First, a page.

In his latest post Barry Adams, founder of Polemic Digital, explains how to make sure networking doesn’t become a chore.
Before I started out on my own, I thought networking was a waste of my time. Precious hours spent in the company of strangers, having awkward conversations over cups of stale coffee about nothing of real importance, with the overarching aim of handing out as many business cards as possible. It’s not my idea of fun.
Yet networking is seen as one of those crucial cornerstones of business growth, an essential aspect of long term success. I never really understood why, because the networking events I attended were invariably dreary affairs where I made precious few worthwhile contacts.
But my perspective on networking has changed, mostly because I realised I was looking at it entirely the wrong way. I thought networking by definition had to be a hokey, uncomfortable occasion. But there were many other events I went to that I didn’t classify as ‘networking’ events, because I had fun there. For me those events were just catch ups with friends in the industry, or useful seminars where I could pick up a tip or two.
But it was precisely at those events that I did the best networking, where I established genuine connections with great people that later down the line resulted in new work for me through word of mouth recommendations.
I’ve come to realise that those are the best sort of networking events; where you feel totally at ease, with an abundance of people you are at least passingly familiar with, talking about a whole range of topics – many of which have nothing at all to do with business.
I never really categorised those events as ‘networking’, but that was my mistake. It’s at those occasions that the best connections are made and where you will see the blossoming of long-term business relationships – which really are just friendships that have shared business experiences as their core bonding material.
So it’s something I would wholeheartedly recommend for people wanting to grow their business. Find the right networking events for you, and attend them as often as you can. The trick is, of course, to pick the right events.
Looking back at how I first came across the networking events that I enjoy the most, some common themes emerge.
Conferences & seminars
Some of the best connections I’ve made originated at industry conferences. It’s a great environment to meet new people, as everyone has at least one thing in common: a sufficient interest in the topics of the conference to come and attend. It certainly makes conversation starters much easier; you can always discuss the contents of the talks.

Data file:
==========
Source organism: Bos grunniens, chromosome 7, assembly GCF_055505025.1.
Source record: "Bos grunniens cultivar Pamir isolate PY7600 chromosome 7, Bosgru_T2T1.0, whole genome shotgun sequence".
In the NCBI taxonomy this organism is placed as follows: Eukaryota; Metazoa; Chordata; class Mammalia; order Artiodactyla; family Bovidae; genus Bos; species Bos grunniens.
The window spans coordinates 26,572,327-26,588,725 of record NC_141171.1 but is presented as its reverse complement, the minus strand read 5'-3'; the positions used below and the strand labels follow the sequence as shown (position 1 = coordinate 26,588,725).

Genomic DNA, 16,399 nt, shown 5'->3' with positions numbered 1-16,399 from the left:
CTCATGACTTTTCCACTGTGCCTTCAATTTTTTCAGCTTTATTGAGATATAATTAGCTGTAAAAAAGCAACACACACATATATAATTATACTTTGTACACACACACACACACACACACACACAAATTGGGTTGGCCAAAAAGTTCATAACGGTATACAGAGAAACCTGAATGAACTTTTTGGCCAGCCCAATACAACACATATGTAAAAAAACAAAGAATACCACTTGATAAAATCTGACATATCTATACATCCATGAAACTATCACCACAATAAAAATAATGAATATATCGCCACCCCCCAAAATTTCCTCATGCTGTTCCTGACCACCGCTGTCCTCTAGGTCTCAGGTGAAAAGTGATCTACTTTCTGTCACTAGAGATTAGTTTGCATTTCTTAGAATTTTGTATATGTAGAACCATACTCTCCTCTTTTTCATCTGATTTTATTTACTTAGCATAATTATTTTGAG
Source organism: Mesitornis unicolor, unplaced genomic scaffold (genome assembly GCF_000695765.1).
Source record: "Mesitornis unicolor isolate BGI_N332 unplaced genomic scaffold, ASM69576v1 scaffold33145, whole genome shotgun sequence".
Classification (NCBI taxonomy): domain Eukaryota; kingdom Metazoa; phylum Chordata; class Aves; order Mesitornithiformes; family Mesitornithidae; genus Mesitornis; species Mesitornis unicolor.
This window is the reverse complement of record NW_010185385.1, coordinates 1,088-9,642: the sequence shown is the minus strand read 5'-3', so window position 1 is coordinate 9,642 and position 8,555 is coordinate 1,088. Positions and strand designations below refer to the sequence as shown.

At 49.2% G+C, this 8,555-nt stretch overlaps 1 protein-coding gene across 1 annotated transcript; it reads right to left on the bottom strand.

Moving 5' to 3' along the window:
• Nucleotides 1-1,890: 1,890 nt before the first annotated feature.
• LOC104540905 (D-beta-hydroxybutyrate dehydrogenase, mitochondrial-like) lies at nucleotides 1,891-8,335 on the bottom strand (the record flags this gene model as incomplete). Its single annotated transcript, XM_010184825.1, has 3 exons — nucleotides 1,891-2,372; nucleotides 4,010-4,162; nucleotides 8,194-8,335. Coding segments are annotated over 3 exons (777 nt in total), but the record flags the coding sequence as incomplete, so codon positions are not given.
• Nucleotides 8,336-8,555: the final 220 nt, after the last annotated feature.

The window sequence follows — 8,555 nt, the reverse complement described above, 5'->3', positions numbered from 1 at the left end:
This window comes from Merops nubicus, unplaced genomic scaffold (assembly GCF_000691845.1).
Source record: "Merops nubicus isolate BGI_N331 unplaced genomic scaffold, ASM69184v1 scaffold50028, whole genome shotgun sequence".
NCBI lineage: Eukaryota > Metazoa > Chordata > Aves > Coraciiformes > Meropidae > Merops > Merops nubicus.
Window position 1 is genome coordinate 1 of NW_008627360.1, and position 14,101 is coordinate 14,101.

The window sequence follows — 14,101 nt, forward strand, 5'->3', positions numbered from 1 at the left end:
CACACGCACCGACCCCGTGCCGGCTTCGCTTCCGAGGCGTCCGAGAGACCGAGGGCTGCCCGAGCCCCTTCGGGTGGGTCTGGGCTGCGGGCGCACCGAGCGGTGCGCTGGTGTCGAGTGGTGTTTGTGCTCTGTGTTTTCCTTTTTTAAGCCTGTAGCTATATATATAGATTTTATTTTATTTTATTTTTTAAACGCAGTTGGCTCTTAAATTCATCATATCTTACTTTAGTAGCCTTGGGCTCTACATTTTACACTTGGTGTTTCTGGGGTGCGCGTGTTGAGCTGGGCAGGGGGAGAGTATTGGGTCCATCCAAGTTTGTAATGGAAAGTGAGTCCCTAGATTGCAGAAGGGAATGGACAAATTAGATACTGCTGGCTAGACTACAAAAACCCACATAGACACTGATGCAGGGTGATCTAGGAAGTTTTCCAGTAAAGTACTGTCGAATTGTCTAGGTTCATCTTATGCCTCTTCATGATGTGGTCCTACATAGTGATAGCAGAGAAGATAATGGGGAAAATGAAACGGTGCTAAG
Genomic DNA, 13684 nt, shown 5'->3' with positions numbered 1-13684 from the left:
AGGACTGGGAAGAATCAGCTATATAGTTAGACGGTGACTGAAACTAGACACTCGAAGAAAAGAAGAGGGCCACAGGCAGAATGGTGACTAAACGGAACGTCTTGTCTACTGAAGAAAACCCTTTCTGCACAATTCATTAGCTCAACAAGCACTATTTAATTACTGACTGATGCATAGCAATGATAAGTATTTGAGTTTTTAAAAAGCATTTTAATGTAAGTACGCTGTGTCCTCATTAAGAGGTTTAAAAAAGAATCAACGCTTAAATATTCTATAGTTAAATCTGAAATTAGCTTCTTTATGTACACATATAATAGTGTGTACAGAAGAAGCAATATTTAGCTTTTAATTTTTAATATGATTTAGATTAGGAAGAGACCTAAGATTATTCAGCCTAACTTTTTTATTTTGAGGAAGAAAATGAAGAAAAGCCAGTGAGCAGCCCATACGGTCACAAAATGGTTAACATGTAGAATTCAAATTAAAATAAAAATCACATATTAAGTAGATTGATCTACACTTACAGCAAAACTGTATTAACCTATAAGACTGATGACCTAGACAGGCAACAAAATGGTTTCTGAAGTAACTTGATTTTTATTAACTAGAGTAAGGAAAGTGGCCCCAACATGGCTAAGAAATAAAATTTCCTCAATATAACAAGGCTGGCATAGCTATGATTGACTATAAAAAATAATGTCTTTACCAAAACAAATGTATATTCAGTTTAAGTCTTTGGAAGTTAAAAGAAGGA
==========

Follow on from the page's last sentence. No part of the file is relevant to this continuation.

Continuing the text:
If there’s a social event after the conference, I would wholeheartedly recommend you be there as well. It makes for a much more relaxed environment, and it’s there that superficial connections made during the conference day can become lasting relationships. Some of my best friendships in the digital marketing industry originated from drunken sessions after a conference.
Generally speaking I’m not a fan of dedicated networking groups, because they can be very prone to those awkward moments I mentioned earlier. Yet I can’t deny that a few networking groups I’m a member of have contributed greatly to my business success. One group in particular, the Digital Exchange in Belfast, has a warm place in my heart. I see it not as a networking group, but more as a recurring counselling session where I can vent my frustrations and learn from others how they dealt with similar scenarios.
I think the Digital Exchange works so well because it’s a fairly small group with people from a wide range of different backgrounds and career paths, with a common interest in technology and digital marketing. It makes for interesting discussions and fresh perspectives.
So I’d definitely recommend you find local networking groups and attend some of their events to see if you like the flavour and get along with the regular attendees.
It’s not just the face to face events that fall under the ‘networking’ banner. Some of the best connections I’ve made were online-only, at least at the start. I’m a member of a few private groups and forums, all of which are intended to share knowledge and experience about specific aspects of the industry I work in.
It’s in these groups that you can demonstrate your expertise on specific topics, which can sometimes translate in to new jobs or speaking opportunities at conferences and seminars. It’s also a great way to connect with other professionals, which can provide great sources of insight when you need them.
I never cease to be amazed and delighted at the willingness of many industry experts to share their knowledge and experience, which has helped me greatly over the years. I do my best to reciprocate and give freely of my own knowledge in these groups, knowing it can help others in their own struggles at work.
Chats over coffee
In the end, few things can beat an informal chat over a cup of coffee when it comes to building lasting business relationships. I’m not one of those people that always expects a commercial outcome from a meeting. I just like to socialise and meet people in a casual setting, so that there’s no immediate pressure to make the meeting too business focused.
Less than half of the meetings I have in coffee shops have a positive commercial outcome for me in terms of new business opportunities. Yet I try to always make time for such chats, and always endeavour to be generous with my time and insights. It’s through such casual conversations that bigger opportunities may arise later down the line.
I don’t believe in karma or cosmic balance or anything like that, but I am a believer in generosity being its own reward. I don’t expect anything back from people who ask for my insight or opinion, and maybe that’s the reason people recommend me to others so frequently. It’s that form of word of mouth advertising that money simply can’t buy.